I've spent the past few weekends in Pennsylvania, along with other volunteers from NJ (and elsewhere). It has been a heartening and moving experience.
I've heard remarkable things. The woman in East Stroudsburg who was laid off in June. Her husband's salary is not enough to make their mortgage payments. I met older people concerned about health care and Social Security and younger people in college concerned about whether they will have jobs and how hard they'll have to work to pay off debts (personal from college loans and national from Bush's deficits). In the Poconos I talked to a "typical redneck" who's convinced we need a change so badly he's ready to try "that guy" - Obama.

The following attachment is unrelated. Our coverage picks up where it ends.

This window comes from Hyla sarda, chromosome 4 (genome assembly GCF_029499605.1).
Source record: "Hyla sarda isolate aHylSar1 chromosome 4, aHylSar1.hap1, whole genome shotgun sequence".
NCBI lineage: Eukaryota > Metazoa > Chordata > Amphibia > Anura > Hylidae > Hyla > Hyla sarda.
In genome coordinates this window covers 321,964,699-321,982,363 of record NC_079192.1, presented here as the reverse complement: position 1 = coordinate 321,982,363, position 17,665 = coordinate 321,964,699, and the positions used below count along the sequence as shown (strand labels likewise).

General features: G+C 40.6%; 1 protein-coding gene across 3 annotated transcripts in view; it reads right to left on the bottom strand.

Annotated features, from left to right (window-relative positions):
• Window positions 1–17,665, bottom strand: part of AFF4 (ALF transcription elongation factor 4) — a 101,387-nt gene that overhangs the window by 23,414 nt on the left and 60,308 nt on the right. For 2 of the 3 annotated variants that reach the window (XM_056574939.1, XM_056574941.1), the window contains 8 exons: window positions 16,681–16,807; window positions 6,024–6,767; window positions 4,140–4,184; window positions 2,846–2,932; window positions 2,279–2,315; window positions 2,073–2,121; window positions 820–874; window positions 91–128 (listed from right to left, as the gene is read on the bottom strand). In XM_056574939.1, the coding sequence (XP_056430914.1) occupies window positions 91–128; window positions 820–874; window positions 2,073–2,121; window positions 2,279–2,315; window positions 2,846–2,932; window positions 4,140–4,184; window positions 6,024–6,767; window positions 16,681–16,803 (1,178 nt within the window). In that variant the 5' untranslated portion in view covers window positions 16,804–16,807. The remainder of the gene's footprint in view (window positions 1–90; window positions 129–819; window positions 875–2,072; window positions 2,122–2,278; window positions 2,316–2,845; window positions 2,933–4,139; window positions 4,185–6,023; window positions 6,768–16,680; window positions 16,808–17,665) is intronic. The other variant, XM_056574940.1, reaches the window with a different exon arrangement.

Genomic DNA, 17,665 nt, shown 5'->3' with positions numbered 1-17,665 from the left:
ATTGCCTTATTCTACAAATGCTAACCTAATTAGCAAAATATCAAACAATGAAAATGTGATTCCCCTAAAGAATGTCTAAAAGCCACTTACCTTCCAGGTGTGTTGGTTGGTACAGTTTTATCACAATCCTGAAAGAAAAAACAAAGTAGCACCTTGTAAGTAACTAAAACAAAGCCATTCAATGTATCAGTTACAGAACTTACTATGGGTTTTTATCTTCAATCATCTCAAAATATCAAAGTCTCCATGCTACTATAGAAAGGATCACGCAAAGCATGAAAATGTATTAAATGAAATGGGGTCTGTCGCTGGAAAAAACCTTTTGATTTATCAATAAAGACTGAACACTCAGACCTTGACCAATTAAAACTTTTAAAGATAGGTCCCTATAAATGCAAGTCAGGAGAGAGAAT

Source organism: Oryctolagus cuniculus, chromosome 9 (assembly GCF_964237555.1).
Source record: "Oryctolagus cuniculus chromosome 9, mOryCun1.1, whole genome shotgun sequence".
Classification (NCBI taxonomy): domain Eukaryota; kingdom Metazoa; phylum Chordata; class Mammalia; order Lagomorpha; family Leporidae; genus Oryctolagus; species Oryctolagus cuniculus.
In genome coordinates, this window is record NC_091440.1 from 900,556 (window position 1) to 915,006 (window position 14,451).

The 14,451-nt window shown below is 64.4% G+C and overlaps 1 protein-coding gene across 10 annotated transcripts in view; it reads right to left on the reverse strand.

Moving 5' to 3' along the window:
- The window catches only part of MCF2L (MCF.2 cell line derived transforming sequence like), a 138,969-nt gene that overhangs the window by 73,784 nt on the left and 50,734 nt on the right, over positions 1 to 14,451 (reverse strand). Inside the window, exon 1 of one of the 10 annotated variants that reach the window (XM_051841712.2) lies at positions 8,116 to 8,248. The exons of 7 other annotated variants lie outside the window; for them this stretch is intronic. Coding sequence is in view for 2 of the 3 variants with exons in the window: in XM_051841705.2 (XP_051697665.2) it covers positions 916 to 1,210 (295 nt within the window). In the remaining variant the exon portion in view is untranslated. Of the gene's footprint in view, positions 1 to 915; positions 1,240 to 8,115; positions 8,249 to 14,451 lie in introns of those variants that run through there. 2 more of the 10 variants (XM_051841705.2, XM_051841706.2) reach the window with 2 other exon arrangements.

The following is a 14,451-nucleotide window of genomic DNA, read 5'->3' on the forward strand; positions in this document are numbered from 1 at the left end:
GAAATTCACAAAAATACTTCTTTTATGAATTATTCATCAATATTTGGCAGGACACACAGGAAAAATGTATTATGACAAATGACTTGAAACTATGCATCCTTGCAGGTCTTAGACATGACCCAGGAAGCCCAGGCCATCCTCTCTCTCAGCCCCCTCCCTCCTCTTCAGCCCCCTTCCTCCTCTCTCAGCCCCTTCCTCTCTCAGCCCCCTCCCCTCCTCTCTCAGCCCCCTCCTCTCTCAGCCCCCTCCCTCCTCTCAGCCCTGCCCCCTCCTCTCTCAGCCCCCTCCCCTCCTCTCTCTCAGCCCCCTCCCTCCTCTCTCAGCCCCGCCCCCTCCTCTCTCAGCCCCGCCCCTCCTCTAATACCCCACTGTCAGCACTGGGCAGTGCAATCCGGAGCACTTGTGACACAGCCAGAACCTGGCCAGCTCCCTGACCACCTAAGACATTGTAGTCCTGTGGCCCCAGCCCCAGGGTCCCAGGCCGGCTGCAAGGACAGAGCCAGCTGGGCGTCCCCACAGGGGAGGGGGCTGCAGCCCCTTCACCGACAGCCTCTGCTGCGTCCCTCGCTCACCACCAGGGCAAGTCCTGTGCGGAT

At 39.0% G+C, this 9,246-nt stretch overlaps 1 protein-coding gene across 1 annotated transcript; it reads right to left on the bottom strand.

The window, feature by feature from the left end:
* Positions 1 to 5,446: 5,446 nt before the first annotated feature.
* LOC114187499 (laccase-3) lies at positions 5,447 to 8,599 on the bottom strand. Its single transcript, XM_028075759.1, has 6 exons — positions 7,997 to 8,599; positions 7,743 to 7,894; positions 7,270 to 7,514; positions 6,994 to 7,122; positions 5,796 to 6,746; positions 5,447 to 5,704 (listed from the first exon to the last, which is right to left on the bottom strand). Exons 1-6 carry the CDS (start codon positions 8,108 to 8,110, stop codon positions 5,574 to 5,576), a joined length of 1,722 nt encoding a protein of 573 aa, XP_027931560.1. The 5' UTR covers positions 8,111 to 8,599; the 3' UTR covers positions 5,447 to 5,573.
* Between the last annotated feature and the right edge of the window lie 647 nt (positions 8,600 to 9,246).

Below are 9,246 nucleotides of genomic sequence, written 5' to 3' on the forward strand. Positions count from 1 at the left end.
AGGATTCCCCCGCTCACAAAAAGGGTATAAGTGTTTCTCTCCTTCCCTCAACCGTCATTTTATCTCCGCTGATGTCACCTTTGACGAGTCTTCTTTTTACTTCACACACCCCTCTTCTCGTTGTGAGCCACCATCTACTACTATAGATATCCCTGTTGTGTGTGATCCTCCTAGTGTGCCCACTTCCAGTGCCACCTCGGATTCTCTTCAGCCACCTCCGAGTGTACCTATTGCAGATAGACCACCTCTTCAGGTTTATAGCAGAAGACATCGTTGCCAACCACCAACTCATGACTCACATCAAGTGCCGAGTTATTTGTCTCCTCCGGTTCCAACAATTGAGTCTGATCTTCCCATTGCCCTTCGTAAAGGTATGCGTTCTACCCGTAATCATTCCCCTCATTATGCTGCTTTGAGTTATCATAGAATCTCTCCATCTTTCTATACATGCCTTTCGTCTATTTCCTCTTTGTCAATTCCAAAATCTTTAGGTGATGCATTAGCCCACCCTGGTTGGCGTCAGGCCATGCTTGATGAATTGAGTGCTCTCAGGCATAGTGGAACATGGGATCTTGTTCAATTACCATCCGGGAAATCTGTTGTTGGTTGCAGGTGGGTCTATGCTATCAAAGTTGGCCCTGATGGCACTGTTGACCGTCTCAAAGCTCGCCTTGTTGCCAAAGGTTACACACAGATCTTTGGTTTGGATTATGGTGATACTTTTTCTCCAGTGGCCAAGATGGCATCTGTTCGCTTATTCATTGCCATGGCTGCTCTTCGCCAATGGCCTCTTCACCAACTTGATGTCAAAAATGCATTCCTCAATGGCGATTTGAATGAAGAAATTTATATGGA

There was the working class guy at the Chinese restaurant in Allentown. "I'm a Republican," he said, "but we can't take any more of this." He asked for an Obama button and went out wearing it. I met a pregnant woman whose husband is a Major in Iraq. He had just found out the Army had screwed up his entire units' absentee ballots, so their votes would not be counted. She said most of the guys were for Obama, and she's so convinced we need a change that she is volunteering for Obama this Election Day.
A woman in Tobyhanna came past her husband, kids, and dogs. Stepping out onto the porch she closed the door behind her and, "I'm so glad you came. I can't talk about this around here. A lot of folks are racist, you know." Dozens of folks living on both the right and wrong sides of the tracks say it's time for a change.
If you listen, again and again, you hear that this election has always been about hope.
Tuesday we'll hear millions of ordinary Americans speak in the voting booth. As a people, we will speak clearly and convincingly. And that will make the difference in this election, and in our nation.